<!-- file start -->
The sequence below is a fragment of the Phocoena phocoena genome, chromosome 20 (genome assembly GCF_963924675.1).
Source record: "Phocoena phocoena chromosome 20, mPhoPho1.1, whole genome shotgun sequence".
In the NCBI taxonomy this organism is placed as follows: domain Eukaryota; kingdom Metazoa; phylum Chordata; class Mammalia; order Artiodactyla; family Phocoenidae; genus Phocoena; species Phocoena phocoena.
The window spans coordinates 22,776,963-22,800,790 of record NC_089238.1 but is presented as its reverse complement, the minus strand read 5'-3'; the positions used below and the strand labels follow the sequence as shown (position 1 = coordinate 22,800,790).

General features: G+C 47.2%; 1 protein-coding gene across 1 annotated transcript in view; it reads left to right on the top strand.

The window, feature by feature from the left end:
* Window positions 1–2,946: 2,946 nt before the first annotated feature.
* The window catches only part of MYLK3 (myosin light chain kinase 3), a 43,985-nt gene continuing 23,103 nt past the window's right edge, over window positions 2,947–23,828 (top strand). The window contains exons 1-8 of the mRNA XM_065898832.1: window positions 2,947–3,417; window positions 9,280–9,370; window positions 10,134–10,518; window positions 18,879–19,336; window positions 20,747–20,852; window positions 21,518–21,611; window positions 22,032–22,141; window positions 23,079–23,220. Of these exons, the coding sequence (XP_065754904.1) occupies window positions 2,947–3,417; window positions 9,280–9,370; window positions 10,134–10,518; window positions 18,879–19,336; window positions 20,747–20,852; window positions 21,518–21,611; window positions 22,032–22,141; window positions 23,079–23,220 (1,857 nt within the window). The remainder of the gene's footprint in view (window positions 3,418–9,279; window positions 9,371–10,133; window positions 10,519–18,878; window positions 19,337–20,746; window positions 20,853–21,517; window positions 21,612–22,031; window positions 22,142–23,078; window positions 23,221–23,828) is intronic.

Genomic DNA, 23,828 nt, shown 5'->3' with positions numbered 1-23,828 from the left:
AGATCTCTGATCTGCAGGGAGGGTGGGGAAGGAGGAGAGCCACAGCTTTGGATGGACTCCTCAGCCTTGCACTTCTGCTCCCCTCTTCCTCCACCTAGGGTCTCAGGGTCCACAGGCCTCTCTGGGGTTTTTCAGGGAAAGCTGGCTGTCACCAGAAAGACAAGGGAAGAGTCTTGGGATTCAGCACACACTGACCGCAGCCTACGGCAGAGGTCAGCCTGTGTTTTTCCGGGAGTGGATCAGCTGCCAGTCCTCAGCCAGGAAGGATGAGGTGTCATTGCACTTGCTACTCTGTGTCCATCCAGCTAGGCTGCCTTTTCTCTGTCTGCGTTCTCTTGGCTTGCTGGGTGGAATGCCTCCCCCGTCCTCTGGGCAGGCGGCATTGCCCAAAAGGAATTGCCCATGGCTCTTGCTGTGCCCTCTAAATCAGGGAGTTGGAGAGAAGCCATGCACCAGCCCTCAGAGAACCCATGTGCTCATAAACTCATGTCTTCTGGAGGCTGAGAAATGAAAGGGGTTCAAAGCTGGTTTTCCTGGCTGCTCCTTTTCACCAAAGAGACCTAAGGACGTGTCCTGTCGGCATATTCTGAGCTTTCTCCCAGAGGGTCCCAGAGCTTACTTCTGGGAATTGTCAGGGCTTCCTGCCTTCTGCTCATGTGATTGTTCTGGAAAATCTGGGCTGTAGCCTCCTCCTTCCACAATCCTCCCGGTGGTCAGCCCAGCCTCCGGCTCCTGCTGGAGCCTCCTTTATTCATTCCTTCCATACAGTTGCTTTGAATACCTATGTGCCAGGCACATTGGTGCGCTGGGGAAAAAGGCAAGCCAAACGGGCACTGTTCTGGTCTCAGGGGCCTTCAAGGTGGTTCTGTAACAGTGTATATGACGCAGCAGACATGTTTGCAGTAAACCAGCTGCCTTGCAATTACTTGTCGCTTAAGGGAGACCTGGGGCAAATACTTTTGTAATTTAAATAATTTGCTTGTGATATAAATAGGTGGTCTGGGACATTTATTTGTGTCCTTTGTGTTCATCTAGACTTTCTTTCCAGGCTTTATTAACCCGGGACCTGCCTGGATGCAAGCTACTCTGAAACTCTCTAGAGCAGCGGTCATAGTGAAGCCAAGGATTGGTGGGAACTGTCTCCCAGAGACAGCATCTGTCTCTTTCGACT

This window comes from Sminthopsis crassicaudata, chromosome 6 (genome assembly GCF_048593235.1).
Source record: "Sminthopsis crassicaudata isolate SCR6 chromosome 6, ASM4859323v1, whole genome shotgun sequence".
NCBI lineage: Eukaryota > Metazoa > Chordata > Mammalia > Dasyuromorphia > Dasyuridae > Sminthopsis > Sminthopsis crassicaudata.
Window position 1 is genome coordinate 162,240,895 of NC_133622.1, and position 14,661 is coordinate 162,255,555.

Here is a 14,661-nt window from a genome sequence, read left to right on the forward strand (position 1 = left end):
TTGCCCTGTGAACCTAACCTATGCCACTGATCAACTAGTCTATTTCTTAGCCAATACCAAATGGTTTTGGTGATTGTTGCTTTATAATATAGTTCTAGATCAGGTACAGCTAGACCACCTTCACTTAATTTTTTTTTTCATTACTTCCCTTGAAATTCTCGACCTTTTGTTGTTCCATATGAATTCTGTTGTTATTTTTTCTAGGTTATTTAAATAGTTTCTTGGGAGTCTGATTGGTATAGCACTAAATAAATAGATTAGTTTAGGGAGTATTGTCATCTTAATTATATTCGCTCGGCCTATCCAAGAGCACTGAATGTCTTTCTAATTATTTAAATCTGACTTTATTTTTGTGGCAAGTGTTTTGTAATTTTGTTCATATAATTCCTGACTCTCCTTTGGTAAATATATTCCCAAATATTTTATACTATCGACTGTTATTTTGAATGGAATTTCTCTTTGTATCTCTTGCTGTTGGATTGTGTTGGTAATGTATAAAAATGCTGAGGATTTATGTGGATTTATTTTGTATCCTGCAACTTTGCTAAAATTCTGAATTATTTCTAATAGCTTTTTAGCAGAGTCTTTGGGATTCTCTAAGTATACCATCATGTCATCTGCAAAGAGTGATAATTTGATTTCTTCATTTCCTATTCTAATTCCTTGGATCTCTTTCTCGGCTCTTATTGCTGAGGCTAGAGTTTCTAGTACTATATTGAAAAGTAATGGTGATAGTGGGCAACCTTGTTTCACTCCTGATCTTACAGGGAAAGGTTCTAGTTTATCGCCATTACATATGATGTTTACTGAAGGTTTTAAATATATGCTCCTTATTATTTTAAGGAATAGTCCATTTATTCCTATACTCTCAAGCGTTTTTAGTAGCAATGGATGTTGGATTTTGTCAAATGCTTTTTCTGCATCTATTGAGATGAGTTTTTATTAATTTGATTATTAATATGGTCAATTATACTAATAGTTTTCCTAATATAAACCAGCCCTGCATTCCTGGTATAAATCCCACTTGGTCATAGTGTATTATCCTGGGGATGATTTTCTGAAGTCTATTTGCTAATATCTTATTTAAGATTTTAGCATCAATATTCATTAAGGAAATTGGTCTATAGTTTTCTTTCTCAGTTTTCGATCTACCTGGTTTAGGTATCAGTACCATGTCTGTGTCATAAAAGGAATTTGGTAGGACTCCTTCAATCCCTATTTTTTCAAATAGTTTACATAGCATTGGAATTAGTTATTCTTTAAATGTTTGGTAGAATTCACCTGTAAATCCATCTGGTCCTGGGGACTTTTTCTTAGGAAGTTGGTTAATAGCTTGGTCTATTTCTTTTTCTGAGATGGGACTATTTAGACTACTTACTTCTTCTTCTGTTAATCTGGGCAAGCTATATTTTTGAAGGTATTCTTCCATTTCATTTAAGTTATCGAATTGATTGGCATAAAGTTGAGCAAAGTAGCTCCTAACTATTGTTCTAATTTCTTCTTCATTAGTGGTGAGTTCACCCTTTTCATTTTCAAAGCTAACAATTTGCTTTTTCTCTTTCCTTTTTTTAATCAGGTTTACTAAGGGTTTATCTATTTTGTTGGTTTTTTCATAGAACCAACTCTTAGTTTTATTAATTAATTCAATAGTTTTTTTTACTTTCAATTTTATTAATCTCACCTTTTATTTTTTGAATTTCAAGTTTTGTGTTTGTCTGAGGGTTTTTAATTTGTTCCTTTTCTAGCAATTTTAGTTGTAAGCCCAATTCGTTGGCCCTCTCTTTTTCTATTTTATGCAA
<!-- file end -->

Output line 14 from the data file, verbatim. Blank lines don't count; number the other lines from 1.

Window position 1 is genome coordinate 162,240,895 of NC_133622.1, and position 14,661 is coordinate 162,255,555.